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Int. J. Environ. Res. Public Health 2010, 7(1), 164-177; doi:10.3390/ijerph7010164
Abstract
: Different indicators of morbidity for chronic disease may not necessarily be available at a disaggregated spatial scale (e.g., for small areas with populations under 10 thousand). Instead certain indicators may only be available at a more highly aggregated spatial scale; for example, deaths may be recorded for small areas, but disease prevalence only at a considerably higher spatial scale. Nevertheless prevalence estimates at small area level are important for assessing health need. An instance is provided by England where deaths and hospital admissions for coronary heart disease are available for small areas known as wards, but prevalence is only available for relatively large health authority areas. To estimate CHD prevalence at small area level in such a situation, a shared random effect method is proposed that pools information regarding spatial morbidity contrasts over different indicators (deaths, hospitalizations, prevalence). The shared random effect approach also incorporates differences between small areas in known risk factors (e.g., income, ethnic structure). A Poisson-multinomial equivalence may be used to ensure small area prevalence estimates sum to the known higher area total. An illustration is provided by data for London using hospital admissions and CHD deaths at ward level, together with CHD prevalence totals for considerably larger local health authority areas. The shared random effect involved a spatially correlated common factor, that accounts for clustering in latent risk factors, and also provides a summary measure of small area CHD morbidity.1. Background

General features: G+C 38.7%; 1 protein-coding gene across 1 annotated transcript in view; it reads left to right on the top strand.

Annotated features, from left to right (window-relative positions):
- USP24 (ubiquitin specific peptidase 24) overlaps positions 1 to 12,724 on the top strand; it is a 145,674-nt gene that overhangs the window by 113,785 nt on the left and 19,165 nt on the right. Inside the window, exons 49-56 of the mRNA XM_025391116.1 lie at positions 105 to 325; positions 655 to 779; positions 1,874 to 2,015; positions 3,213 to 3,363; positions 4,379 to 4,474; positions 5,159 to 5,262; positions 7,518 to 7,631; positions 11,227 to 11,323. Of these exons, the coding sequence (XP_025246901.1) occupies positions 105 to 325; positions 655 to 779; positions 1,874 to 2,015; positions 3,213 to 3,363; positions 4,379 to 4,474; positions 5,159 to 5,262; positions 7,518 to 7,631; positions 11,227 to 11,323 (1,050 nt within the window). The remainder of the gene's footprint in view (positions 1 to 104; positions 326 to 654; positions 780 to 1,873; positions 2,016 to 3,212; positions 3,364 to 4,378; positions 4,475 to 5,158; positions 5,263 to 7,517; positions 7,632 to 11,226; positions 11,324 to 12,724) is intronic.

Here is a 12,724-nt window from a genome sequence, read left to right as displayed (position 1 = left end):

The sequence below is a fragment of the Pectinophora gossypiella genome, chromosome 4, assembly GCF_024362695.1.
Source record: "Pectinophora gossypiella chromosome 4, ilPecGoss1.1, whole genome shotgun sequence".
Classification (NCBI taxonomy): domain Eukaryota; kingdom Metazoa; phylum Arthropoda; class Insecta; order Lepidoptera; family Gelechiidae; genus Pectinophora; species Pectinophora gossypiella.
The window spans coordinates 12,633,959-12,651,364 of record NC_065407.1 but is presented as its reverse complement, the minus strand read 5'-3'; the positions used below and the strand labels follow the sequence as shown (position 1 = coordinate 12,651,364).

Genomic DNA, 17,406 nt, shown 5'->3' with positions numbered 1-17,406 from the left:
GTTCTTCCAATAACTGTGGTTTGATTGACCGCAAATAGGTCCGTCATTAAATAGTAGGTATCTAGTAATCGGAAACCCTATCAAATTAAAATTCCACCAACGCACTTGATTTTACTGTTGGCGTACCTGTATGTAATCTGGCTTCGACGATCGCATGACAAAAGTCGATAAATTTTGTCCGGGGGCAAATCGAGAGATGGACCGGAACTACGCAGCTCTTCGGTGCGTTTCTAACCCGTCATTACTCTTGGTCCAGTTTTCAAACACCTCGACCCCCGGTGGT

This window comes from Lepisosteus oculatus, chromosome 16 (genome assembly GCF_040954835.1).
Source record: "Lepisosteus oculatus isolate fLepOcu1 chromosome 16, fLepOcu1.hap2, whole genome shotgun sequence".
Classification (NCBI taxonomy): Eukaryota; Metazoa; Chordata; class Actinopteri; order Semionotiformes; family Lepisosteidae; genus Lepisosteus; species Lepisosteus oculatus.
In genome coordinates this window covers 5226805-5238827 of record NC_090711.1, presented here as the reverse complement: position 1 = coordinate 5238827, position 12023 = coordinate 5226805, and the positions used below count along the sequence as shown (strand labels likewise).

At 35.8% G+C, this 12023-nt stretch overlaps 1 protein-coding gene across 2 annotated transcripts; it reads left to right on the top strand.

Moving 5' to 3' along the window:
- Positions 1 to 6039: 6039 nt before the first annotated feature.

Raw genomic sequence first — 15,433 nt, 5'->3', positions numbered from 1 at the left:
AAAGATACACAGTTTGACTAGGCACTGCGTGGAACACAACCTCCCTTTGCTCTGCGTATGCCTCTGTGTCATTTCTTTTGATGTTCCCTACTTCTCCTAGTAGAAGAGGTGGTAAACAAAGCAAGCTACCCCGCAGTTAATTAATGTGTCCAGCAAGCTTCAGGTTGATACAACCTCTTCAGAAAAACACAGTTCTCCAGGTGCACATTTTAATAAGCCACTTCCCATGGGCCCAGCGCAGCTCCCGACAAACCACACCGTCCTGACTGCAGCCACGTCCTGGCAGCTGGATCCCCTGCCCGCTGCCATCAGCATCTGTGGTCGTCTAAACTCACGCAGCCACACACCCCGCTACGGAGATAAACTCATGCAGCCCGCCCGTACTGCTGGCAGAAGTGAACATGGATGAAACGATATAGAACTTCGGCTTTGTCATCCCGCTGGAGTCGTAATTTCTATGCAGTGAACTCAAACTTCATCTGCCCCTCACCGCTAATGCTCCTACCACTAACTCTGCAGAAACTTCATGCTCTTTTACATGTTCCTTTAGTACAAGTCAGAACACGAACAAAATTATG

Profiling geographic variations in health care need is important for equitable and effective targeting of resources that reflects inequalities in morbidity [1]. Coronary heart disease (CHD) is an important part of the overall disease burden faced by government health agencies and demonstrates considerable geographic inequality. Assessing prevalence variations between populations and areas for chronic diseases such as CHD is a central aspect of defining health care need. However, prevalence is not necessarily as well recorded as other health outcomes (e.g., mortality, hospitalisations). For example, in some countries such as the US, area prevalence estimates can only be made on the basis of health survey data. Focussed studies, such as the British Regional Heart Study (BRHS) considered by Morris et al. [2] may also provide evidence of geographic prevalence variations, but generally provide only limited geographic coverage; thus the BRHS included only 24 British towns. In recent years, prevalence of major conditions (including CHD) treated in primary care in England has been administratively recorded under a system known as the Quality Outcomes Framework (QOF), but not at a disaggregated spatial scale (e.g., for small areas with populations under 10 thousand). However, small area contrasts are important in defining variations in health need within local health authorities.